video, 3:32
(Original video: "Dropping in on Mars in High-Res")

Related posts:

Lemming Tracks: No Pictures, Please! The Lemming is Busy

The Lemming frantically assures visitors that there will be a post ready, later today: if the Lemming isn't interrupted. Again.

This time, the Lemming says that an unexpectedly hectic schedule pushed today's post aside: and that's the story the Lemming is sticking with.

And, seriously: no pictures of the Lemming, or today's post may not show up until next week!

Related post:

Friday, August 17, 2012

Roomba Review, and Dancing Robots

"It Might Not Be the Robot We Want, But It's the Robot We Deserve"
Roberto Baldwin, product review, Wired (August 13, 2012)

"Along with the zombie apocalypse, the robot uprising is a real fear among the people that populate the internet. Blame it on Terminator if you want, but in reality, the mass-produced robots that have entered our homes have yet to come close to even the comically inept Rosie the Robot from The Jetsons.

"Instead of autonomous robots running our households and raising our children, we have Roomba. The utility robot from iRobot has been sweeping our floors for 10 years, and while the basic task it performs has remained the same, the famous vacuuming disk has gotten smarter. Not smart enough to take over the world, or even the family room, but smart enough to keep the floors clean. Or at least clean-ish.

"The new Roomba 790 series is the latest vacuum out of iRobot. The base functionality of the device is better than previous versions - in my testing, the 790 gathered more dirt and animal hair than my older Roomba ever did...."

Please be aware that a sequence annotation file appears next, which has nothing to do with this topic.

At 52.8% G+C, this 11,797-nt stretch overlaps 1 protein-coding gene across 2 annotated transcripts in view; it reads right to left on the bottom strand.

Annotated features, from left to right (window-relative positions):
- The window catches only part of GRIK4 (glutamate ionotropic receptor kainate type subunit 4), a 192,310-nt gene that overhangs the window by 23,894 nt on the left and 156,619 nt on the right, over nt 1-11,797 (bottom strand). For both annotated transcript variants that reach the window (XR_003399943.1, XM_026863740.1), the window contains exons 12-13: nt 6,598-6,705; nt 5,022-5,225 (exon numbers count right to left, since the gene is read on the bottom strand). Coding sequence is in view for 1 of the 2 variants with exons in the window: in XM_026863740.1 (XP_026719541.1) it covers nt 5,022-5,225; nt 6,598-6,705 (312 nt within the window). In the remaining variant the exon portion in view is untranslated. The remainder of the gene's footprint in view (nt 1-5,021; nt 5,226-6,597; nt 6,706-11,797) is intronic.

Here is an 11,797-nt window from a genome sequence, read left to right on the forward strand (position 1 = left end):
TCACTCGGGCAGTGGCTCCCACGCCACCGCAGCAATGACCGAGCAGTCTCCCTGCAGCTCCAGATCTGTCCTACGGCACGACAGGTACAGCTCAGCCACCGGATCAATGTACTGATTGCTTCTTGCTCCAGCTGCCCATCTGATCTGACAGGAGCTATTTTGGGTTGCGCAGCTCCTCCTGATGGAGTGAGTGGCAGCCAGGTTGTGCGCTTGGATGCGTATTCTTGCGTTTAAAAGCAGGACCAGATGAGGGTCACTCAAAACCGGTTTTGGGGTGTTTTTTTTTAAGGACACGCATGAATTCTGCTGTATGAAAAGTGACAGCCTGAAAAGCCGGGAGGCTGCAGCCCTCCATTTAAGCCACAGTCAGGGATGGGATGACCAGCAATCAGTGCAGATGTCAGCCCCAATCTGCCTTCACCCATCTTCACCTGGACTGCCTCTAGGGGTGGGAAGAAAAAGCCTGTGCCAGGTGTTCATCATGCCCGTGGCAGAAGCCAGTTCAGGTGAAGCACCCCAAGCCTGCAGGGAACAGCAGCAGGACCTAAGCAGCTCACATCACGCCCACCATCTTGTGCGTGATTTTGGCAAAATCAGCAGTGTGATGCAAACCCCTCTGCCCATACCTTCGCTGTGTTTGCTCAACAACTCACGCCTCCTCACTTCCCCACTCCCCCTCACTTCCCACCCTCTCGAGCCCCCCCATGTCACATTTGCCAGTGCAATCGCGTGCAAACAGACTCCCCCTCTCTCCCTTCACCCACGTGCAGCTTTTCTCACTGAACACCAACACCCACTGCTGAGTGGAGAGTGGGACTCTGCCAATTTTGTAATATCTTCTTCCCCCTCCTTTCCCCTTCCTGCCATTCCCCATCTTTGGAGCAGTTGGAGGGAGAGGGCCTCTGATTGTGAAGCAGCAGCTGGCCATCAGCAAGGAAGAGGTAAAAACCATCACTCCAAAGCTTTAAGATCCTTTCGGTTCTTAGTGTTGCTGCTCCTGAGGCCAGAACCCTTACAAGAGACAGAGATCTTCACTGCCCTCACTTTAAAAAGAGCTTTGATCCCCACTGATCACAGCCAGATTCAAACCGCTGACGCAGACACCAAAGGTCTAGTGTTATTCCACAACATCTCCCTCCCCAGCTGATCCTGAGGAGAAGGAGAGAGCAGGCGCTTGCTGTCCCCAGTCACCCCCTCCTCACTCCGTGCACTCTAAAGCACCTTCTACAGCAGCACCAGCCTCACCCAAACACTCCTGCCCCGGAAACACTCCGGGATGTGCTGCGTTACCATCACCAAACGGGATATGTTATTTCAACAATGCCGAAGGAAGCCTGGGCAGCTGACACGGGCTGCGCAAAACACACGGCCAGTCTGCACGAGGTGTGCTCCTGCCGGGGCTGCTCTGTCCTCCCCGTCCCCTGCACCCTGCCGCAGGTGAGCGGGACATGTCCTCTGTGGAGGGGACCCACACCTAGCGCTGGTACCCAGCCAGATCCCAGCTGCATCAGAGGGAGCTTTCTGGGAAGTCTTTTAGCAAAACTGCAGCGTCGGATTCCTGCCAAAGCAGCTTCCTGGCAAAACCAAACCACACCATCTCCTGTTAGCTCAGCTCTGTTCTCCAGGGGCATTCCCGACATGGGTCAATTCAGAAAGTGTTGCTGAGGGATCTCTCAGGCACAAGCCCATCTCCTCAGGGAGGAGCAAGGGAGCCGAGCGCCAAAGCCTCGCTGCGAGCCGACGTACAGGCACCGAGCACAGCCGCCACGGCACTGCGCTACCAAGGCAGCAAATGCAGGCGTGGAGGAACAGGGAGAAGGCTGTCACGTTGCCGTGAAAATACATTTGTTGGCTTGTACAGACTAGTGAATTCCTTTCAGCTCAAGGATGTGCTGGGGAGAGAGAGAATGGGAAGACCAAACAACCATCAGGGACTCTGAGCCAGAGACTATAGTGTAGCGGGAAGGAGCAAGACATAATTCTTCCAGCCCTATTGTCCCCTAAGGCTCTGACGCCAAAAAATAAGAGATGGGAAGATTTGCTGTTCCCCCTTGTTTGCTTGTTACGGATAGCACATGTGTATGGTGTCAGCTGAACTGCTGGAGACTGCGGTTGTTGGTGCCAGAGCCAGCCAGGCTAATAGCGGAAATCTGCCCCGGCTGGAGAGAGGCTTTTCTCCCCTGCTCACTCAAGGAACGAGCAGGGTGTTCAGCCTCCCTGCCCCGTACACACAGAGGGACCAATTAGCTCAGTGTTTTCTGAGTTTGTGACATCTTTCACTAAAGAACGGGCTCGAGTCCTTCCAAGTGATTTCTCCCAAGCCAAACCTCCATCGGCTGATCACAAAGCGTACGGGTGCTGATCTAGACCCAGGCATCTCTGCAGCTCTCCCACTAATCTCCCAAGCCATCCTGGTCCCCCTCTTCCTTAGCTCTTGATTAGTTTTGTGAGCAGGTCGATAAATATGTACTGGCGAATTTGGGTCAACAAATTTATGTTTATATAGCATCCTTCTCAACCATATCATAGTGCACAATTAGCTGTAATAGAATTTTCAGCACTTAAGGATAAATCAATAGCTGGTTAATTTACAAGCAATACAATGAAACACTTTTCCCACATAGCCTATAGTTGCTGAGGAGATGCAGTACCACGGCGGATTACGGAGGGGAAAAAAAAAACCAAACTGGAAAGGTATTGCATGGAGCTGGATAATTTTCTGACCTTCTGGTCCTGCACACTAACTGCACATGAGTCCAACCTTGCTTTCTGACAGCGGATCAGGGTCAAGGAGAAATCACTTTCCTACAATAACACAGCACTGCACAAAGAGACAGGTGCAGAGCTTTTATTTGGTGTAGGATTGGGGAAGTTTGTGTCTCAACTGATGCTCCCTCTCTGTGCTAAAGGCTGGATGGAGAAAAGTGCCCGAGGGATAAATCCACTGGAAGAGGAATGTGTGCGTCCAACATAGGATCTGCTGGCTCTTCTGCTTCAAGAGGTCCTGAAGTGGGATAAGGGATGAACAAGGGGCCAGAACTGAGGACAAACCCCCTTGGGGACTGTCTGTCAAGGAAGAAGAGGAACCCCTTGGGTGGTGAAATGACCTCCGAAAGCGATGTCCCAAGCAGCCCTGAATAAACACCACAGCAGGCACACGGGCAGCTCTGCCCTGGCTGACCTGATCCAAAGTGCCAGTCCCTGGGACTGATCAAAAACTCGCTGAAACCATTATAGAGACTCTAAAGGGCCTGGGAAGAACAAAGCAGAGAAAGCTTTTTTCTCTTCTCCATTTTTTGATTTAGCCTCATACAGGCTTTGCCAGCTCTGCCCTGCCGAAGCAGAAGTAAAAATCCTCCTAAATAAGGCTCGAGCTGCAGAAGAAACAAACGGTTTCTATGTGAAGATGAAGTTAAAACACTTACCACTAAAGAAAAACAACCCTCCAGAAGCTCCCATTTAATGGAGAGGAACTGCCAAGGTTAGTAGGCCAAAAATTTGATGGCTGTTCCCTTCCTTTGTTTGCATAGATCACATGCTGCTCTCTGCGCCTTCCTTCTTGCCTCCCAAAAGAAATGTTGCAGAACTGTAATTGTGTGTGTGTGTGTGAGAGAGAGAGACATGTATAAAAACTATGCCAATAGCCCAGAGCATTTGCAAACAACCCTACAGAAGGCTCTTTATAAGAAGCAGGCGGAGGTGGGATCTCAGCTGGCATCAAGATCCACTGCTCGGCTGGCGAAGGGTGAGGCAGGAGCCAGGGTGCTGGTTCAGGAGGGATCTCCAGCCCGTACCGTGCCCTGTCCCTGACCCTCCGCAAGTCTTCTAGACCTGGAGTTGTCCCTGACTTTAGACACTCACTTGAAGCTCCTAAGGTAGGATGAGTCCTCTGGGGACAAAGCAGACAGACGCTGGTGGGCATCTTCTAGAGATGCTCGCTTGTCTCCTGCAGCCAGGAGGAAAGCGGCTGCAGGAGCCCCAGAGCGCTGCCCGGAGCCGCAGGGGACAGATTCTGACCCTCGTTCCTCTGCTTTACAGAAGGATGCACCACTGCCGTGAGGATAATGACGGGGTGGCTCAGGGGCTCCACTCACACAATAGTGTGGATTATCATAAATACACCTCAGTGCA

Maybe some of "the people that populate the internet" really do fear "the robot uprising." Maybe they're the same folks who kept seeing Elvis, back in 'the good old days.' Then again, maybe not.

What the Lemming is fairly certain about is that the Roomba series of robots has become part of many American households: not as a toy, but as a (slightly) intelligent household appliance.

It's the Lemming's opinion that seriously-intelligent robots are more likely to have nice, polite, deferential personalities like Star Wars' C3PO. Maybe they'll be good dancers, too:

"Dancing Japanese Robots"

pongielan08, YouTube (December 29, 2005)
video, 3:26

Related (?) Posts:

Friday, August 10, 2012

Lemming Tracks: It's Friday?!

For those loyal folks who reasonably expected to see a post this morning: the Lemming offers sincere, contrite, and belated apologies.

There's a very good explanation for why Friday morning's post didn't show up.

The Lemming didn't write it.

At a hastily-arranged meeting, the Lemming explained that today being Friday slipped the Lemming's mind. It's been 'that sort of a week.'

And, let's face it: the Lemming is a bit fuzzy around the head at the best of times.

There will probably be a post ready tomorrow. Or maybe the day after that. Or sometime before next Friday.

At least, that's the plan.

All-too-related posts:

Friday, August 3, 2012

First Montauk, Now This: East River 'Monster,' Another Dead - Thing